In this lesson students are introduced to the concept of equilibrium and Le Chatelier's principle through performing an activity, taking notes, watching videos, doing whiteboard practice, and doing a practice worksheet.
For this lesson each group of students needs 100 two-sided papers with Product on one side and Reactant on the other for the engage activity.
To begin the lesson I have students perform an activity with a partner where they are able to visualize what happens with reactants and products during an equilibrium reaction.
As a second part of the lesson to engage students I have them think about several questions on the first slide of the PowerPoint.
The questions include:
I tell them to think about them on their own first and then to share with their table groups.
The goal of my doing this is to give students a chance to review what we learned in the previous lesson before learning new content.
I give students several minutes to do this and then call on several groups to share out their answers with the rest of the class.
For the most part students remember these concepts from the the first lecture, and if they forget than they know to look back at their notes and/or talk with their partners.
This is a copy of one student's filled in notes with the answer for this section at the top of the paper.
This part of the lesson is where I teach students about equilibrium and Le Chatelier's Principle. I present the notes to students on the unit9 lecture 2 PowerPoint and have them fill in information on their notes graphic organizer.
For this section of the lesson I have students perform practice questions of Le Chatelier's principle which are on the last 3 slides of the PowerPoint.
Students are still very unsure of how to do Le Chatelier's Principle so I make sure to go through each of the questions with them one at a time.
For example I first show them slide 12 and have them try questions #1. I then go over the answer and then have them try question #2, etc.
Here is a copy of one student's notes which include the answer to the practice questions at the bottom of the second page.
To help reinforce Le Chatelier's principle I have students watch the videos for two chemical reactions. I choose to do the videos versus real-life demonstrations because it is much easier and less time consuming with the end of the year crunch.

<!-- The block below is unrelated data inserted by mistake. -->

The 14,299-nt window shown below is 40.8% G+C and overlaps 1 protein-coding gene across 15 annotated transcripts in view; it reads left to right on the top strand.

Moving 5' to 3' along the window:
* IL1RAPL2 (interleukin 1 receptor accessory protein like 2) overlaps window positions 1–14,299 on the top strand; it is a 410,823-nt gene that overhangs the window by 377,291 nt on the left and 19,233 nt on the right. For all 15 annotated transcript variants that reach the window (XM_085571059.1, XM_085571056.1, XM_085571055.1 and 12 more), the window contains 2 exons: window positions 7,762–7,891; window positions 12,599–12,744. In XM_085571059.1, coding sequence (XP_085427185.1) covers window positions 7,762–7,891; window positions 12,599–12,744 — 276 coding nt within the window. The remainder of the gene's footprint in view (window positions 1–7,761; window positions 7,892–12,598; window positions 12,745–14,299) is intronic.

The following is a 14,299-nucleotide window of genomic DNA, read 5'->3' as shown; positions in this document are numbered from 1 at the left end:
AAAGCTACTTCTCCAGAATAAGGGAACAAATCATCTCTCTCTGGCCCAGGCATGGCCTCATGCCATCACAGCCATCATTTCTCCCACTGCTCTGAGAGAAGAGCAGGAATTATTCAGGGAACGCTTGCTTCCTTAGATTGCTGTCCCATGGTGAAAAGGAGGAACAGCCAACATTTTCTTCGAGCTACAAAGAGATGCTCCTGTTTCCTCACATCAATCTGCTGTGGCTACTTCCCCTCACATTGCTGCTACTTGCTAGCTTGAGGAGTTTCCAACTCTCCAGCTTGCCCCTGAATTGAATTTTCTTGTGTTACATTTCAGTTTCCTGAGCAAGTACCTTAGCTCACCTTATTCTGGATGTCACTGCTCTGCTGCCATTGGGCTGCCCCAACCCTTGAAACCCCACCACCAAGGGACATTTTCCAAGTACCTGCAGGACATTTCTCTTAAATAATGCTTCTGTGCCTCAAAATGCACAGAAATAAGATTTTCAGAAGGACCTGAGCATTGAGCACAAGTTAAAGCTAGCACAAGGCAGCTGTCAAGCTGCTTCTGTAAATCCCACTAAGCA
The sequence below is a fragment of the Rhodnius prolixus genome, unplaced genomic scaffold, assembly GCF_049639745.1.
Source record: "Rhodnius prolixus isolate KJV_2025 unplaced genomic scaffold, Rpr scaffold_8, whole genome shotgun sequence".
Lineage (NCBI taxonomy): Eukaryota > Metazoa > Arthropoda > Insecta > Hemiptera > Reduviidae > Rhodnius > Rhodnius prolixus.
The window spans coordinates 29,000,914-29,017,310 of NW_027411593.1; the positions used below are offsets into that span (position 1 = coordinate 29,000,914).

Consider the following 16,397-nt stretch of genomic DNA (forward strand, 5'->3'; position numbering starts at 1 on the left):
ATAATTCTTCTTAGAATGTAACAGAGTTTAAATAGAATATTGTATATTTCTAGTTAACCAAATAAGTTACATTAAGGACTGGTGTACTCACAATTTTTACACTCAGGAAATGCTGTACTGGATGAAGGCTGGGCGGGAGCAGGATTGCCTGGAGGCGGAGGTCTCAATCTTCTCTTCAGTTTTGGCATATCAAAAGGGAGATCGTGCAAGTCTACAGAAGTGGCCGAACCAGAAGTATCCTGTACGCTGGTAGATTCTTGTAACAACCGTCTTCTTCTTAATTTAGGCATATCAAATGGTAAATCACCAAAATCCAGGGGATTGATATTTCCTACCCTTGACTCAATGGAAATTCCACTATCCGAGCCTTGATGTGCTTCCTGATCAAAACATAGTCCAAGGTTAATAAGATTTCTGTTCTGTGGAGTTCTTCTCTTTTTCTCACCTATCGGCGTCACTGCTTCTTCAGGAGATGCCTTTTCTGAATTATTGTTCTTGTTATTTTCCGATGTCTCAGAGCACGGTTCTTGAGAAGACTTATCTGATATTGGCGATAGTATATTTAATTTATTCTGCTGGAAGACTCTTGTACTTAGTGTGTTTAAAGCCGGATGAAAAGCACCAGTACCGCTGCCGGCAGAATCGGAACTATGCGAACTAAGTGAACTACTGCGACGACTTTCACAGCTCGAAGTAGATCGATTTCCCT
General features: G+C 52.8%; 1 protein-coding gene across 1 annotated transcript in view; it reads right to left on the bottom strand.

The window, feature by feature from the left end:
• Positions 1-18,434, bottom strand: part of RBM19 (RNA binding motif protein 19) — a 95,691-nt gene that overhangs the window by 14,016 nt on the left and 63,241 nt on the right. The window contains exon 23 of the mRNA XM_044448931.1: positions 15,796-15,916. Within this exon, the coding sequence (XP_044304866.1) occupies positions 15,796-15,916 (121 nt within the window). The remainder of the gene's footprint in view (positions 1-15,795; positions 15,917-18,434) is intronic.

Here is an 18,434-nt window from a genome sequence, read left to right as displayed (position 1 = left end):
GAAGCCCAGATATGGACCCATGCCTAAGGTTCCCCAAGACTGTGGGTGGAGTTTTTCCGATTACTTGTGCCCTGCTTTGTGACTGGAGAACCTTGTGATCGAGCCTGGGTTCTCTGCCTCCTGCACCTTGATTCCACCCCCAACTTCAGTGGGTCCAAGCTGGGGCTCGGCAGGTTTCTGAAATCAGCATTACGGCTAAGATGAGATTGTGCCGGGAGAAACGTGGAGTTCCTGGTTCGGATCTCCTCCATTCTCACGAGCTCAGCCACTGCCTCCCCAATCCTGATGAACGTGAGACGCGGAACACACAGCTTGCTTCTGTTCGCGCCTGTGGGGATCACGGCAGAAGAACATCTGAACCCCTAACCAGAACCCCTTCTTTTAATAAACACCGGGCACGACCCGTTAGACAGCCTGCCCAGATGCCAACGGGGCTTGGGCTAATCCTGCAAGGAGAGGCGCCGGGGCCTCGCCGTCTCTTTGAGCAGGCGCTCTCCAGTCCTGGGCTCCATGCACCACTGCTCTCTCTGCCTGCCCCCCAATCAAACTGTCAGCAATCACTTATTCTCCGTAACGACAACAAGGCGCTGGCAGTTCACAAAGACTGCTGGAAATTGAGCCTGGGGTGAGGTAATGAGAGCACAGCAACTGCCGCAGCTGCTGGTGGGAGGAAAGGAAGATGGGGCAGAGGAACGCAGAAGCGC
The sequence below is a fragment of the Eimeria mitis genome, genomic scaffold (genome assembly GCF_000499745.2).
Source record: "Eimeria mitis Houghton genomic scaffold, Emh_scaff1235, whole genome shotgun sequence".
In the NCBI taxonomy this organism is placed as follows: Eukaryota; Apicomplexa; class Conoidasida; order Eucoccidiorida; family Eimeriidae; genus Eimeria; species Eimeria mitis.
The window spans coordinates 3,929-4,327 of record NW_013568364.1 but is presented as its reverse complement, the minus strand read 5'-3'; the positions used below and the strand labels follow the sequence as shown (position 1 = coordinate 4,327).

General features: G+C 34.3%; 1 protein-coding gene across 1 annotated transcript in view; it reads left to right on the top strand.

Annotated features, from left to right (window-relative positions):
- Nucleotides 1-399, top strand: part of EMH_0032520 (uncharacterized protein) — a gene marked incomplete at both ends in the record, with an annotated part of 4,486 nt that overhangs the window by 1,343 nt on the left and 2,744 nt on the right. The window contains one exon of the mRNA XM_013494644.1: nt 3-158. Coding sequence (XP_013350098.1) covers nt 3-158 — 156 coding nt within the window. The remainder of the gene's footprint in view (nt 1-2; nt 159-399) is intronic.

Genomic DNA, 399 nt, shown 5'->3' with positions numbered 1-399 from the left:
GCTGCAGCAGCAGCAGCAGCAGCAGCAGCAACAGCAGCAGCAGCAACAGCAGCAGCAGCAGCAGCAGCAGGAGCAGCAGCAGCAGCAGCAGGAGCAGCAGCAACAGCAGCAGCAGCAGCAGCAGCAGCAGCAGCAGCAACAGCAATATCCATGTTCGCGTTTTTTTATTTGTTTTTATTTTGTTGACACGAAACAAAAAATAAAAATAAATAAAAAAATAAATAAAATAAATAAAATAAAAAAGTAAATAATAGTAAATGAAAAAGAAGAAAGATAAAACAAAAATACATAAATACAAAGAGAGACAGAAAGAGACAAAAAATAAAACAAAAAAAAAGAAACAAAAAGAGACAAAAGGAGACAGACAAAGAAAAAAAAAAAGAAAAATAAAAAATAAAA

I start by passing out the Equilibrium Video Questions paper.
I then tell students how we are going to first focus on the first reaction and to look over the questions that we will be answering. I tell them to take a second and predict the answer before the video.
I then show students the first video LeChateliers-Cobalt Equilibrium movie.
I show them the entire video one time. I then start it over again and during the second time I pause for them to answer the questions. The final question "is the reaction exothermic or endothermic" is not on the video, but I tell students they should be able to figure it out by looking at the equation.
Next, I tell students that we are going to focus on the second equation. I tell them to look over the questions and to try to predict the answers before the video. After several minutes I show students the second video NO2-N2O4Equilibrium-Pressure movie. I play the entire video one time. Then during the second time I stop so that they can answer the first question.
I then show students the third video Demo-NO2-N2O4- temperature movie. I show them the entire video one time. I then start it over again and during the second time I pause for them to answer the last two questions.
As a final part of this lesson I have students perform homework.
I pass out the homework worksheet and let them know that the paper will be due at the next class.
At the next class period I check their homework for completion by stamping and then go over the answers using the answer key.
This is a copy of one student's paper with their answers to the questions.
At the end of each class my students have SMI time. For this SMI period students worked on test corrections from the last exam (Unit 8- Water Quality).
When students perform test correction in my class I have them use a paper where they write down each incorrect answer, what the correct answer is and an explanation of why that answer is correct. For their explanation they can write a sentence for the "wordy" fact-based questions, and must show their work for the "mathy" equation-based questions.
When I grade students test corrections I grade it using a check (100%) where students completely explain all of their incorrect answers, check minus (75%) where students are missing a question or two or missing their justification, and check minus minus system (50%) where students are missing several of their incorrect answers.
This is a copy of a student who earned a check. If you notice they explain why the correct answer is correct and show their work for the answers that that are "mathy" like solving for ppm in #9.
This is a copy of a student who earned a check minus. Notice how this student does not completely explain WHY the answer is correct in #13 and has incorrect work for #19.